A couple of months ago, I was about to go on a long trip when I decided to stop buying groceries for a month so that I could empty my stockpile.
I hate food waste. It is like throwing money out the window to me. I probably got that from my Grandma, who raised seven kids post-World War II and always had a story about starving during the war whenever we left food on our plates.
The solution to food waste
According to the National Resources Defence Council (NRDC), the average American household throws out 25 percent of the food it buys, costing them $1,365 to $2,275 a year. Other statistics estimate that the waste as high as 40 percent of our grocery bill.
That's some serious money that you could save, and countless hours that you've spent working for, well – for nothing.
Not buying groceries for a month is a good start to get rid of all the food you have hoarded in your kitchen.
During my grocery shopping abstinence, I resolved to not buy anything but fruits and vegetables. I had frozen meat, canned tuna, and a few eggs, as well as a little bit of cheese.
At first it felt strange not buying groceries regularly. Obviously, the food that was sitting around was food I seldom ate, so it forced me to reconsider my eating habits and make meals that I wasn’t used to eating too often. I had cans of peas and corn that I had bought over a year ago, “just in case.” I used them for salads with tuna and tomatoes.
When the grocery freeze gets tricky
The hardest part was bread. I bake my bread once a week and freeze the slices and toast them every morning.
Since I usually have bread with every meal, having to do without it was tough.
I also had trouble when I invited guests over for dinner. Usually I would have wanted to offer something fresh like a salad, with fruits for dessert. But I made a lovely creamy mushroom pasta with bacon and everything went well. It was original and they loved it.
Going a month without eating what you are used to is weird. Sometimes I felt great because I had eaten a nice meal, and I resolved to cook it more often (like the dinner I had prepared for my guests). Other times, I felt like I was having empty calories instead of a real meal for breakfast. Usually, my breakfast is eggs and beans – it’s filling, and afterwards, I don’t feel hungry until 1 or 2 p.m. But I had to exhaust my pancake mix, instead. With maple syrup, it was a quick shot of sugar, and made me hungry again at 10 a.m.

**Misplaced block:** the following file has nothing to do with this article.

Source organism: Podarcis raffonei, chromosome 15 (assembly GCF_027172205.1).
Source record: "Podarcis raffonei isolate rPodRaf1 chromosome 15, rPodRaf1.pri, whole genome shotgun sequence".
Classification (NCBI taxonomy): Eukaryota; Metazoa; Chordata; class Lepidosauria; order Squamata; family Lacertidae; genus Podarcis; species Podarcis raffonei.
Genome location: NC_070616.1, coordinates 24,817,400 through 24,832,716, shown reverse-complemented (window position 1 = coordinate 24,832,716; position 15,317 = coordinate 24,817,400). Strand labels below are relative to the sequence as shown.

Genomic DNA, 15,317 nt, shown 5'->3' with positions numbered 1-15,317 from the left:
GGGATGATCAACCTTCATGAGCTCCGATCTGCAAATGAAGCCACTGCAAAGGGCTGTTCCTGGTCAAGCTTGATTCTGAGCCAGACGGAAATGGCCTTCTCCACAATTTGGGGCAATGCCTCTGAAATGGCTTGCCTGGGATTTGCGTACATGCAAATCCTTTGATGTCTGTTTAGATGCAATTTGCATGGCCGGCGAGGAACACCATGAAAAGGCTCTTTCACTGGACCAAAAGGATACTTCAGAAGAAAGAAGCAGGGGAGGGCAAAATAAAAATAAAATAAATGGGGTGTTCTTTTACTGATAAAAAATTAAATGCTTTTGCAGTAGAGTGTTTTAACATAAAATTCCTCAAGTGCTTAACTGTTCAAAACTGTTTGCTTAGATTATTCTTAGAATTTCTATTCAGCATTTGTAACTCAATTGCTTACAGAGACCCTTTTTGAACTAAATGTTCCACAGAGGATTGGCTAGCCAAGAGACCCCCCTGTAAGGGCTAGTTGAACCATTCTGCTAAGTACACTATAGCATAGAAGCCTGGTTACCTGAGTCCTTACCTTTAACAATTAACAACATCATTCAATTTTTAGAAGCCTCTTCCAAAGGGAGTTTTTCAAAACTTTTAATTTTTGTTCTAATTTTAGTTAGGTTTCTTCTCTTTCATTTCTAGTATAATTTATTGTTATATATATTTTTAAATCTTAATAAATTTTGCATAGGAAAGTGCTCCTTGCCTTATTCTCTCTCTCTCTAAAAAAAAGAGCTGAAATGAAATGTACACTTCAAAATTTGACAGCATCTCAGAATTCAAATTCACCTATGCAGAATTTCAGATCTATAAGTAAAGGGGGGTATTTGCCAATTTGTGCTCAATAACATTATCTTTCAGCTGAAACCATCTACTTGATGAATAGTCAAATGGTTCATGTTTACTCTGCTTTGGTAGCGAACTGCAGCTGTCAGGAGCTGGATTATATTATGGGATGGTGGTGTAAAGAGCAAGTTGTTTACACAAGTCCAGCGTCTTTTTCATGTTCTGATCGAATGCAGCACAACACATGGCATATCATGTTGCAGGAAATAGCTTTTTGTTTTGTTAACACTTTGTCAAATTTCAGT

True, I saved a ton of money – my grocery bill went from over $100 to one $10 veggie refill for the month. It should have been a little more, but I also run a guesthouse, and some guests had left a few vegetables in the fridge one week.
And while I know I will have to restock on basic foods, I am now way more cautious with stocking too much. You need to be able to store food properly so it doesn’t spoil.
For me, it was scary at times to see the shelves go empty, especially because I live in a remote area. One storm could block the roads for days. Still, I could have survived on pasta and sauce and be just fine.
If you need extra cash this month, going through the pantry instead of to the supermarket can save you quite a bit.
Now that you are re-stocking, make sure you are only buying groceries that you will eat.
Grocery shopping tips:
- Make a meal plan for the week and see how much food you will really need. If you have salad twice a week, no need to buy five heads of lettuce.
- Do not buy anything you don't know how to cook. Even if it’s cheap, it’s a waste if you don’t end up using it.
- Only use coupons for food you are used to eating. There is no use in stocking on cans you will never open.
- Make a special shelf in your fridge for food with a short lifespan. Try to use that first. You can look up recipes based on the ingredients that you have at-hand.
- Always store a frozen meal or two. Stew, lentils and beans freeze perfectly. If you run out of groceries before it's time to go shopping again, you can thaw and warm them quickly, instead of having to resort to an expensive take-out.